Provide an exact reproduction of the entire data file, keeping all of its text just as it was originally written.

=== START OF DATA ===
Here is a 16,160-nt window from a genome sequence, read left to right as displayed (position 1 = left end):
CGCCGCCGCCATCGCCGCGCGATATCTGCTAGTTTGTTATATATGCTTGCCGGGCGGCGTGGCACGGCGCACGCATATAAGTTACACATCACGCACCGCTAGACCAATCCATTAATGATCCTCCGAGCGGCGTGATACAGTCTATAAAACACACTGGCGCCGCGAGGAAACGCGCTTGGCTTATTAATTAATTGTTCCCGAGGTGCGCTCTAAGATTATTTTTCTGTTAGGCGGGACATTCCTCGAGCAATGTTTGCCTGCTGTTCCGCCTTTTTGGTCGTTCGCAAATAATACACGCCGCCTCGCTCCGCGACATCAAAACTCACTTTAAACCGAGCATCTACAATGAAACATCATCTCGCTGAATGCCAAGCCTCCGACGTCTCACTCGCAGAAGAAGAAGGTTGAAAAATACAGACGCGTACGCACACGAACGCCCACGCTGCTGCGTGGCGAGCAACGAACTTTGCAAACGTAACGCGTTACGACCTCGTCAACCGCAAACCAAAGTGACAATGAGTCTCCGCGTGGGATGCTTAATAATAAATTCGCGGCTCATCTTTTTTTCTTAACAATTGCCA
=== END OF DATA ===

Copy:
Here is a 16,160-nt window from a genome sequence, read left to right as displayed (position 1 = left end):
CGCCGCCGCCATCGCCGCGCGATATCTGCTAGTTTGTTATATATGCTTGCCGGGCGGCGTGGCACGGCGCACGCATATAAGTTACACATCACGCACCGCTAGACCAATCCATTAATGATCCTCCGAGCGGCGTGATACAGTCTATAAAACACACTGGCGCCGCGAGGAAACGCGCTTGGCTTATTAATTAATTGTTCCCGAGGTGCGCTCTAAGATTATTTTTCTGTTAGGCGGGACATTCCTCGAGCAATGTTTGCCTGCTGTTCCGCCTTTTTGGTCGTTCGCAAATAATACACGCCGCCTCGCTCCGCGACATCAAAACTCACTTTAAACCGAGCATCTACAATGAAACATCATCTCGCTGAATGCCAAGCCTCCGACGTCTCACTCGCAGAAGAAGAAGGTTGAAAAATACAGACGCGTACGCACACGAACGCCCACGCTGCTGCGTGGCGAGCAACGAACTTTGCAAACGTAACGCGTTACGACCTCGTCAACCGCAAACCAAAGTGACAATGAGTCTCCGCGTGGGATGCTTAATAATAAATTCGCGGCTCATCTTTTTTTCTTAACAATTGCCA